A new form of the common and highly contagious dog virus, canine parvovirus (CPV), has been discovered in Australia for the first time by researchers at the University of Adelaide.
While the new strain, known as CPV-2c, is spreading around the world, until now there has been no confirmed evidence of its presence in Australia. However, according to the research, over the past two years cases of CPV-2c have occurred in South Australia and Victoria, and suspicious cases have been seen in Queensland and Northern Territory.
The researchers say that while much more work needs to be done to understand the new strain, veterinarians need to be aware that this strain is now present in Australia, may not show-up in the existing diagnostic (SNAP) tests, and that dogs vaccinated against canine parvovirus may not be protected against the new strain.
Dog owners should still vaccinate for CPV, and take their dogs to the vet if they have unexplained or persistent diarrhoea and seem unwell, they advise.
“Canine parvovirus infection (CPV) is a highly contagious viral illness of dogs which attacks the cells lining the small intestine, causing bloody diarrhoea and, in severe cases, can be fatal,” says Associate Professor Farhid Hemmatzadeh, veterinary virologist with the University’s School of Animal and Veterinary Sciences.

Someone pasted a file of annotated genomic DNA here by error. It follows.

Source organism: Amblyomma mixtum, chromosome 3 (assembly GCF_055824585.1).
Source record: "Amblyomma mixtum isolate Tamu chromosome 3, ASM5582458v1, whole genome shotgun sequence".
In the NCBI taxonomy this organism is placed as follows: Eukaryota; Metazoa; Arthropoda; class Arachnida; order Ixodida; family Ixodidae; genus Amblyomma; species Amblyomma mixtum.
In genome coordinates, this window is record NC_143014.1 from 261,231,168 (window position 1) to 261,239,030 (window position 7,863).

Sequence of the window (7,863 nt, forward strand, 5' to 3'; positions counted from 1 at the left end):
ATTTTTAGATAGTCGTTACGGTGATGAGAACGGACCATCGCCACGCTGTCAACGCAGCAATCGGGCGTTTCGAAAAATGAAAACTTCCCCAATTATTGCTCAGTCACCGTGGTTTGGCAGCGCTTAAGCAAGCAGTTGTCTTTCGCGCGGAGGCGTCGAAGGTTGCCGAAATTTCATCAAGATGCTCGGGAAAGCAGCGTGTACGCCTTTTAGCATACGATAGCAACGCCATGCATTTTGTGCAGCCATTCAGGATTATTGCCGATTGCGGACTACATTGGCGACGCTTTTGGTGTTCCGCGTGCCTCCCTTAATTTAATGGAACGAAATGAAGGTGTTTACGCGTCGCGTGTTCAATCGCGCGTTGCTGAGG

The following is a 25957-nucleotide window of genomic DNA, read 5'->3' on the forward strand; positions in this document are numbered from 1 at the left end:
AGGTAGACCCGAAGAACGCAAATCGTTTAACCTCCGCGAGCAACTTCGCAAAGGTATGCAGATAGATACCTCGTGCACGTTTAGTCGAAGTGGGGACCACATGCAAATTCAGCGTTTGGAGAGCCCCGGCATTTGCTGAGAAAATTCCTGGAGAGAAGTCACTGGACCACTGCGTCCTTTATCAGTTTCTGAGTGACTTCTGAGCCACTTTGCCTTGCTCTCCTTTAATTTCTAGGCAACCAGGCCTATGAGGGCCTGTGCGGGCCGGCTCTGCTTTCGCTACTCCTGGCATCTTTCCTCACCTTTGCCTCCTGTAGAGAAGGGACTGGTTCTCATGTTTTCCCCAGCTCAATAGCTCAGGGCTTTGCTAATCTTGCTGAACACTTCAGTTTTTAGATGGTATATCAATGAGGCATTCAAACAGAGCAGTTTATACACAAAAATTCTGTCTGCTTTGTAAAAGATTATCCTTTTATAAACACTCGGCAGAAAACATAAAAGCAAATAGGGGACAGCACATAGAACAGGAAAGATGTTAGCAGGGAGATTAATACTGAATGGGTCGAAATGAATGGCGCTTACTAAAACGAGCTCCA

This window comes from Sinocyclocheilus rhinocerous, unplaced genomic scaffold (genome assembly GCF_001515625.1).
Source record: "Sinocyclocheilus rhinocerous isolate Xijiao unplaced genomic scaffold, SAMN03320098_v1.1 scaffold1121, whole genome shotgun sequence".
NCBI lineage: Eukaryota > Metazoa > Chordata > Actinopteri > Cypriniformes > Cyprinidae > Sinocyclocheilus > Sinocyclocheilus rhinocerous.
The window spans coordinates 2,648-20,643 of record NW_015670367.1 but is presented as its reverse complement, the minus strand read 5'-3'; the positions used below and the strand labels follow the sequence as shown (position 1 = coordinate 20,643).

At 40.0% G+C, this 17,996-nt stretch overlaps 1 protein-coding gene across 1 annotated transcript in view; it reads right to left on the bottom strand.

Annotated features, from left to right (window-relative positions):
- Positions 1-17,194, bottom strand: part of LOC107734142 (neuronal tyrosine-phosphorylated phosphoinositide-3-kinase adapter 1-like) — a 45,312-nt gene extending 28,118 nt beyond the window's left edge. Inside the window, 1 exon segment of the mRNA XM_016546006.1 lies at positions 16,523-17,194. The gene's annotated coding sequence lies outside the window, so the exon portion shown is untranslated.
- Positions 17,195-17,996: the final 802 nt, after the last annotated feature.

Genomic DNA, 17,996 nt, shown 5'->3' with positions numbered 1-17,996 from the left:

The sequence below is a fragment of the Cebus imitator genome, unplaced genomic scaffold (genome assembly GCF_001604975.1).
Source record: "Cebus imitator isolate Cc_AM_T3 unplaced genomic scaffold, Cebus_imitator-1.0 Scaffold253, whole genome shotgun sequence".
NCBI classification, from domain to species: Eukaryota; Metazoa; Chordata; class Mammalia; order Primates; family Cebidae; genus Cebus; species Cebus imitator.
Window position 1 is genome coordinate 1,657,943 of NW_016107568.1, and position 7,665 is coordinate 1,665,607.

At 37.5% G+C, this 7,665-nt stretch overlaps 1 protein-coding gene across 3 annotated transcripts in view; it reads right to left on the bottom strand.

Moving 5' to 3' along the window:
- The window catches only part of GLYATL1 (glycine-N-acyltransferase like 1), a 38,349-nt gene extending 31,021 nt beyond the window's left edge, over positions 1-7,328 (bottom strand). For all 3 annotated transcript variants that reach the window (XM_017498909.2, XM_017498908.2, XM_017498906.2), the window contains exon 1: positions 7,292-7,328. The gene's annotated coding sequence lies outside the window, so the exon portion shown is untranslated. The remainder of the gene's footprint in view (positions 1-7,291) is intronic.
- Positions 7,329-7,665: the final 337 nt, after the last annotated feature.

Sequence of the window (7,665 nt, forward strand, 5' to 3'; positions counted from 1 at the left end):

“Most CPV infections occur in young dogs between six weeks and six months of age. CPV in Australia is historically associated with two viral variants in Australia, CPV-2a and CPV-2b. But we’ve now discovered a number of cases associated with the CPV-2c strain, previously thought not to occur in Australia.
“However we are not seeing a great spike in dog deaths in Australia so I think it’s a case of being alert, not alarmed.”
Associate Professor Hemmatzadeh has been working with specialist veterinary pathologist Dr Lucy Woolford, PhD student Noor Haliza Hassan and veterinary science student Hannah Bobrowski, all from the School of Animal and Veterinary Sciences, and veterinary clinicians Dr Paul Crocker, and Dr Trevor Baker.
The researchers found that in most cases, in-clinic diagnostic tests (known as SNAP tests) have shown negative results in infected animals and some cases of the new strain have occurred in dogs who had already been vaccinated against CPV.
“The prevalence of CPV-2c is expanding worldwide and is reportedly associated with disease in adult dogs, as well as in dogs that have completed the vaccination protocols,” says Dr Woolford. “While we still don’t have a lot of good evidence about whether current vaccines work against this new strain, it’s concerning that owners and vets may think the dog is protected against all types of CPV.”
Dr Woolford say dogs with the virus would show decreased appetite and lethargy, with bloody diarrhoea and vomiting. There is no specific treatment for the virus itself, but rather dogs can be hospitalised and supported with intravenous fluid therapy, anti-emetics to stop vomiting, antibiotics to treat secondary infection by bacteria, and pain relief, until they recover.
Source: University of Adelaide. The research has been published in the journal Viral Immunology and the researchers have deposited the full genome sequencing information for studied cases with GeneBank.